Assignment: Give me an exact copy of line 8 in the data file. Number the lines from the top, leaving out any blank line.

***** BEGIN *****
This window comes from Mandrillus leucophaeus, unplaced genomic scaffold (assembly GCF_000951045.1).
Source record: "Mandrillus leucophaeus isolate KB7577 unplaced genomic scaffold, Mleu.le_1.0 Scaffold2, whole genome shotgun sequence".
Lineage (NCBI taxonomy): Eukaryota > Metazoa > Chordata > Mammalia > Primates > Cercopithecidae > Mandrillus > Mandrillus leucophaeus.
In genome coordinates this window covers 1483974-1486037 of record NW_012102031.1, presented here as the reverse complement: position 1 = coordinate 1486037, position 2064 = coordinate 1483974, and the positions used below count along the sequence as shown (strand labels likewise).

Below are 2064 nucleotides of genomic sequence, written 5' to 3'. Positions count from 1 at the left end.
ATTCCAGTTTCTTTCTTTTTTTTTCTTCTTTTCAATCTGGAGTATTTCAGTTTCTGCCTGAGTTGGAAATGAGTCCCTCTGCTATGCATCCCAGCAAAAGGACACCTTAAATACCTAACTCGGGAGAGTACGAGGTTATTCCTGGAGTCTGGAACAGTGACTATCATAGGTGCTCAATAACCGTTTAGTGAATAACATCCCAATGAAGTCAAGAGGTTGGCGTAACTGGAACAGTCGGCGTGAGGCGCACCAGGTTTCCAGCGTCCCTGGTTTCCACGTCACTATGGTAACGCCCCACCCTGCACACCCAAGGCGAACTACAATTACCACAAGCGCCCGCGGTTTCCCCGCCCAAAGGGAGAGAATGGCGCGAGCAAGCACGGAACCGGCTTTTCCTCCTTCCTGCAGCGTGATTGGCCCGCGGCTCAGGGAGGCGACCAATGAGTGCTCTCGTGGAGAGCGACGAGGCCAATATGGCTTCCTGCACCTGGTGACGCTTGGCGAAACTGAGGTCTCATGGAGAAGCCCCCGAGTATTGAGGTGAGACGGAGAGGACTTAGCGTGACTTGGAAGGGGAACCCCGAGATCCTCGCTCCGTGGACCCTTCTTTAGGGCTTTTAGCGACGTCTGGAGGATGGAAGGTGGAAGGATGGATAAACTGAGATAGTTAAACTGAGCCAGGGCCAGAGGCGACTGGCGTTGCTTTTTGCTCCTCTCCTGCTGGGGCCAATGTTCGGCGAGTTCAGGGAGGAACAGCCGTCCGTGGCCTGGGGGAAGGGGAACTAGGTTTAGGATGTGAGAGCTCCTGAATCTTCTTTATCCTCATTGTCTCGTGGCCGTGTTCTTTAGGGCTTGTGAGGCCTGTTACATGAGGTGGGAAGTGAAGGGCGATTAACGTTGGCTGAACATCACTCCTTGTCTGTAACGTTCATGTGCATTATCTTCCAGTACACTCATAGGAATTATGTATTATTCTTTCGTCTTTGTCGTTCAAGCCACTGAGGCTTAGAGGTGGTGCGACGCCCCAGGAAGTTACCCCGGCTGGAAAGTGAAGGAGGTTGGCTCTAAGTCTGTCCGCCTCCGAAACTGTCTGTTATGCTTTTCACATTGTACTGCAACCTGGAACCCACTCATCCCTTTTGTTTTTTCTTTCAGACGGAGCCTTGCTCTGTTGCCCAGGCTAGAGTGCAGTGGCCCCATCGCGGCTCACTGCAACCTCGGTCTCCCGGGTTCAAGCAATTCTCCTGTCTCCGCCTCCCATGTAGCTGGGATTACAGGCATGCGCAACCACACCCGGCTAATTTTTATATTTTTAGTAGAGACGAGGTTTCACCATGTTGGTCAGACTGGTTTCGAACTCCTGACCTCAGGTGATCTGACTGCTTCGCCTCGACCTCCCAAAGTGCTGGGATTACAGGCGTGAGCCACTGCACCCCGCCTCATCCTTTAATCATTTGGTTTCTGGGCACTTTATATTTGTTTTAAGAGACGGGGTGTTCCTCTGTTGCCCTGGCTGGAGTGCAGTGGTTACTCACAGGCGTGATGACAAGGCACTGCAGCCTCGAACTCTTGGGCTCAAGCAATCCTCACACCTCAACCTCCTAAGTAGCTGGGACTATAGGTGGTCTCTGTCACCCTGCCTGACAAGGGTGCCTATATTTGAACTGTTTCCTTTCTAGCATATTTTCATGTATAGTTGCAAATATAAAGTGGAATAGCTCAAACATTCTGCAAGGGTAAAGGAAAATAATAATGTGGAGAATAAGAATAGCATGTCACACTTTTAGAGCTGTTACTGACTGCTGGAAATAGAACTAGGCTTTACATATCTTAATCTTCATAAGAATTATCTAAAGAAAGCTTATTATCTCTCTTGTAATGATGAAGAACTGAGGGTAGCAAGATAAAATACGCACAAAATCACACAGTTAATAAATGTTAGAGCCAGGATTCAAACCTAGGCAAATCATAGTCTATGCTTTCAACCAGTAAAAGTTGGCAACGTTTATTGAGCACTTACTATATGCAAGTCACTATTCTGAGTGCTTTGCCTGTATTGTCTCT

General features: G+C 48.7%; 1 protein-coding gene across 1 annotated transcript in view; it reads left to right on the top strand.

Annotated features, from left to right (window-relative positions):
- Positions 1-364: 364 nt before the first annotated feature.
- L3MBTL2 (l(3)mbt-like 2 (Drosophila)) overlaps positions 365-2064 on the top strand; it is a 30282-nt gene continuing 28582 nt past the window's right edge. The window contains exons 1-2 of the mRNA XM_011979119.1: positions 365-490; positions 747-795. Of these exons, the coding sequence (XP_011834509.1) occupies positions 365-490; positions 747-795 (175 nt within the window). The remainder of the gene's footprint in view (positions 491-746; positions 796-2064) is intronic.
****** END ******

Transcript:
Annotated features, from left to right (window-relative positions):